The Last Of Us

The Last Of Us – Slowpoke Review

Okay, so I’m veeeery late to the party on this one, but I finally got around to playing The Last Of Us (the remastered version on PS4), and boy, is it good. It was hyped up immensely to me, not only on the internet but also by my friends, so I was very curious to try it. I’m not usually one for violent games, but I didn’t want to pass up a game that’s been nominated for so many awards.

Be warned: if you want to go into this game completely fresh, there will be some slight spoilers here, but I will try to keep the mid-to-late-game plot points to a minimum.

If you’re not familiar with the story, essentially it follows a man named Joel, who wakes up one morning to find that the world has…well, gone to shit. The outbreak of a new virus is turning people crazy, making them aggressive and attack others. The US military has set up some quarantine zones that are supposedly safe, so Joel brings his teenage daughter, Sarah, to one of these zones. However, just as they reach the entrance, a soldier shoots Sarah in a heartbreaking scene where she dies in his arms.

This opening act sets the tone for the entire game–dark, violent, and fast-paced. It is definitely up there in my favorite opening scenes in video games.

After that, Joel lives out his days as a smuggler with his partner Tess at a quarantine zone, and you play through a mission where you have to reach a black market dealer named Robert to recover a stolen cache of weapons. However, it turns out that Robert traded the cache to the Fireflies, a rebel group that opposes the government running the zones.

You meet up with the leader of the Fireflies, Marlene, who promises to double the amount of weapons you’ll receive if you agree to escort a teenage girl named Ellie to a group of Fireflies hiding outside the quarantine zone. This sets up the rest of the story, which has you playing (mostly) as Joel, taking Ellie across the country, trying to find the remaining Fireflies.

This being my first Naughty Dog game, I was surprised at how much story there was. The writers do an excellent job of worldbuilding, describing a post-apocalyptic America that is so bleak and violent, a world where you have to kill or be killed. The stakes are high, and you can really feel it.

The real strength of the game, however, lies in its characters, particularly Joel and Ellie. The voice acting is phenomenal, some of the best I’ve ever heard in video games, and their dialogue is very believable. This all contributed to me as the player forming strong connections with the characters, and becoming incredibly distraught when either of them were in danger. Seriously, I haven’t felt this concerned for a character’s safety since Game of Thrones.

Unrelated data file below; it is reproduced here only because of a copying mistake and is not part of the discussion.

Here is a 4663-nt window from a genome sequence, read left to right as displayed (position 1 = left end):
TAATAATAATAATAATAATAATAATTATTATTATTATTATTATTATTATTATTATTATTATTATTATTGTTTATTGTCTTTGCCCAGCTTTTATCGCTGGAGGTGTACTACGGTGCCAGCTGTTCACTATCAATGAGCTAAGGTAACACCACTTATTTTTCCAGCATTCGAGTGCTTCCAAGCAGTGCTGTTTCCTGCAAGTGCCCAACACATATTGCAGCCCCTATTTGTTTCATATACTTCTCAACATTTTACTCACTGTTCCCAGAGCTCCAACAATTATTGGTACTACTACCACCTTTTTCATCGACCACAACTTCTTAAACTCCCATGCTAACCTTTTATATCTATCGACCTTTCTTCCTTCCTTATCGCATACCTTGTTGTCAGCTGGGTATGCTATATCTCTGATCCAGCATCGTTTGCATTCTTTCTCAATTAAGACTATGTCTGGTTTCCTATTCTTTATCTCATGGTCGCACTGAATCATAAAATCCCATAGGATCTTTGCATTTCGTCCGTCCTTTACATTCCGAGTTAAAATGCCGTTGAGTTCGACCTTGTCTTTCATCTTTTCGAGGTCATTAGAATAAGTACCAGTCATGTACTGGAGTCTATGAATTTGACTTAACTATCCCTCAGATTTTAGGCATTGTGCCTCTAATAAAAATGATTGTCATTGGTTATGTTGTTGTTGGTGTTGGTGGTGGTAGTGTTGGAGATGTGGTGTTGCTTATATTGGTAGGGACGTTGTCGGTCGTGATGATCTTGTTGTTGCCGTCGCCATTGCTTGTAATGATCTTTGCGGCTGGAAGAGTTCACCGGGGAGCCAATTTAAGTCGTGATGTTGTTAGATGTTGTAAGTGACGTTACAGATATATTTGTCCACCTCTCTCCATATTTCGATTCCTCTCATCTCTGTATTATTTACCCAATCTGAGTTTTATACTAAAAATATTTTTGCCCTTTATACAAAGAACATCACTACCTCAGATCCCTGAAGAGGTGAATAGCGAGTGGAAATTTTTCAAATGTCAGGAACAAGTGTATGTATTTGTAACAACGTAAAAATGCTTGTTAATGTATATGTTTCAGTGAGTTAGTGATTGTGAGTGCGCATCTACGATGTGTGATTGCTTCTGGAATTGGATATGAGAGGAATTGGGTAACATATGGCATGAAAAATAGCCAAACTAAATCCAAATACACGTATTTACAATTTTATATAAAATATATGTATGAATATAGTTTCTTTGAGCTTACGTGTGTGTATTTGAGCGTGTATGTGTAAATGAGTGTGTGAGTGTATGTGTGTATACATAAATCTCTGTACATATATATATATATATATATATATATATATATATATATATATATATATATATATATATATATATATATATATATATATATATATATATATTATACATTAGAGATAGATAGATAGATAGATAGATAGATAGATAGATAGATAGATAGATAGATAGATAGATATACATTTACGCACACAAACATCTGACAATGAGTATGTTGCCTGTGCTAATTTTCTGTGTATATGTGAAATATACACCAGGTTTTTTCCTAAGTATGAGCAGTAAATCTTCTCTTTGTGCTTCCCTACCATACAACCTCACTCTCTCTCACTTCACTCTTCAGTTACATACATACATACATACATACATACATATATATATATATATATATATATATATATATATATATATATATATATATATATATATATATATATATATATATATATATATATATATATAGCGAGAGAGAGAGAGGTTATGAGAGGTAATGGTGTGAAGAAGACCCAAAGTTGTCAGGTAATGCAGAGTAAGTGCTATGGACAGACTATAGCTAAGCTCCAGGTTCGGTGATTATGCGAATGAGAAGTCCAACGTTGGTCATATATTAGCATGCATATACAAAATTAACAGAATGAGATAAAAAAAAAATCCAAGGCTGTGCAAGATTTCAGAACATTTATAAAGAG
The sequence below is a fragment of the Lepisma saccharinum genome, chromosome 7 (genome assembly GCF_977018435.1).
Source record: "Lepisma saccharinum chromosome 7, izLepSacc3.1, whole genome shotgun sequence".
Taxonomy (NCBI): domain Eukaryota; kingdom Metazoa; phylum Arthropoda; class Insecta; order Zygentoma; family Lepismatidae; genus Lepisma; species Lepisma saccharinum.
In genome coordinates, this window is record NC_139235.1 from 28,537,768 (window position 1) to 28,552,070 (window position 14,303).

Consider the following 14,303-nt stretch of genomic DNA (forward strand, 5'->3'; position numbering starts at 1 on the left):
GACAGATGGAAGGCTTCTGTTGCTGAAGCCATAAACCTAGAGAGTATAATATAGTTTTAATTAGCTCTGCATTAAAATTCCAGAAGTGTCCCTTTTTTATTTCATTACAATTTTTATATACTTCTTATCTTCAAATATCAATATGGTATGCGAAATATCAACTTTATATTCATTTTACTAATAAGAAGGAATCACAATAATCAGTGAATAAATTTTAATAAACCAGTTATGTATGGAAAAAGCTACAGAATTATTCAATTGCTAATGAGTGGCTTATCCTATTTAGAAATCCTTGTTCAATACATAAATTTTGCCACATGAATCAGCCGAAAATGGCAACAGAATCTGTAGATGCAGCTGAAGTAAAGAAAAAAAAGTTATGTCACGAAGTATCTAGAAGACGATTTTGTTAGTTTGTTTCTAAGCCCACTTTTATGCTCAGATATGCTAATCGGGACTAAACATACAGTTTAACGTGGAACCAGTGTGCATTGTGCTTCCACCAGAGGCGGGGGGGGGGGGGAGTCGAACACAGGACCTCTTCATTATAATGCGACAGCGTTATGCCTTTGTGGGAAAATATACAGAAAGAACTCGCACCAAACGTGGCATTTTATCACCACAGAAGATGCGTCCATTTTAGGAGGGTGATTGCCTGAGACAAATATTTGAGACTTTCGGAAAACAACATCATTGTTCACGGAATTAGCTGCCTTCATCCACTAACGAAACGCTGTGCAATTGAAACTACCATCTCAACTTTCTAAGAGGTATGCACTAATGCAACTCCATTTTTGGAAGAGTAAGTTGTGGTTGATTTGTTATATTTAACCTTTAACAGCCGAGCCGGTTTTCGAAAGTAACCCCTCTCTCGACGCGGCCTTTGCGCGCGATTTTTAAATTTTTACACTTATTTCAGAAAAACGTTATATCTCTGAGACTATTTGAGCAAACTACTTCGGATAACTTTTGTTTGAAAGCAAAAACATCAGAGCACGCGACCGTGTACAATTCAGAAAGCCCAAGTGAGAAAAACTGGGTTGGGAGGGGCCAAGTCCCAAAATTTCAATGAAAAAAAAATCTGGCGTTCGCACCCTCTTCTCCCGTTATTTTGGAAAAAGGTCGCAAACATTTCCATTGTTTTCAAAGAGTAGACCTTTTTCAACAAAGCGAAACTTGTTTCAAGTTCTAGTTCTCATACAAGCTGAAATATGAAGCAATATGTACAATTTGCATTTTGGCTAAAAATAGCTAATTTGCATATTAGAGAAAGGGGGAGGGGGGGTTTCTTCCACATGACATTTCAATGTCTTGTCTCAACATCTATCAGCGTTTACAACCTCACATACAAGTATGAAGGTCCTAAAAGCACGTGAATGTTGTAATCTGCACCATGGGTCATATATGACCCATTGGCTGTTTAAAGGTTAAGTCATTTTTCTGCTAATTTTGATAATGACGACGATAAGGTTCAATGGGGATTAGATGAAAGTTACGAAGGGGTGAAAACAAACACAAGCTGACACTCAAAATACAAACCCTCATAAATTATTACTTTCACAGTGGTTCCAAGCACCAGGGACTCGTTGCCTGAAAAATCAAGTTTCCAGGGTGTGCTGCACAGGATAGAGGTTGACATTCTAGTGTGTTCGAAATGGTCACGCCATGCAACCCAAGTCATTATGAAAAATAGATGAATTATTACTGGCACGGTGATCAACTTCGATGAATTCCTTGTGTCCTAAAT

And unlike in many other games, where the characters are one-dimensional archetypes, these characters actually develop over time. Ellie warms up to you, and you warm up to her, which shows in moments like when you allow her to use a weapon so she can defend herself. There are story pivots that dramatically alter their personalities, and the shifts feel really believable (not to mention heartbreaking). However, the bond between them eventually starts to get in the way of their original mission, which makes for some really interesting twists and turns.

Gameplay-wise, you play from a third-person perspective, with all the controls you would expect from a third-person action game. The real innovation comes in the crafting and resource management. This isn’t like your average shooter, where ammunition is everywhere and it’s just about going in guns blazing. You really need to make every shot count, just as Joel warns Ellie. Because of this, it’s usually a better option to play stealthily, which the game gives you plenty of opportunities to do.

As for crafting, you can fashion shivs that you can use to one-shot enemies, or vital med kits that can save you from the brink of death. There are materials scattered throughout the world that you can use to craft these items, and I found myself constantly scrounging in every nook and cranny for anything useful.

Disclaimer: I played this game on Easy mode, because I found Normal mode far too difficult. I don’t know if this is because this game is simply harder than other games, or if I just haven’t played enough games of this kind, but either way, my experience may differ from yours. If you, like me, find Normal mode too hard, I encourage you to drop the difficulty level. Don’t let pride get in the way of a good story!

All in all, this game was a masterclass in video game storytelling, and I highly recommend it. I wasn’t sure if it would live up to the hype, but it truly did. Now I just need to play Uncharted.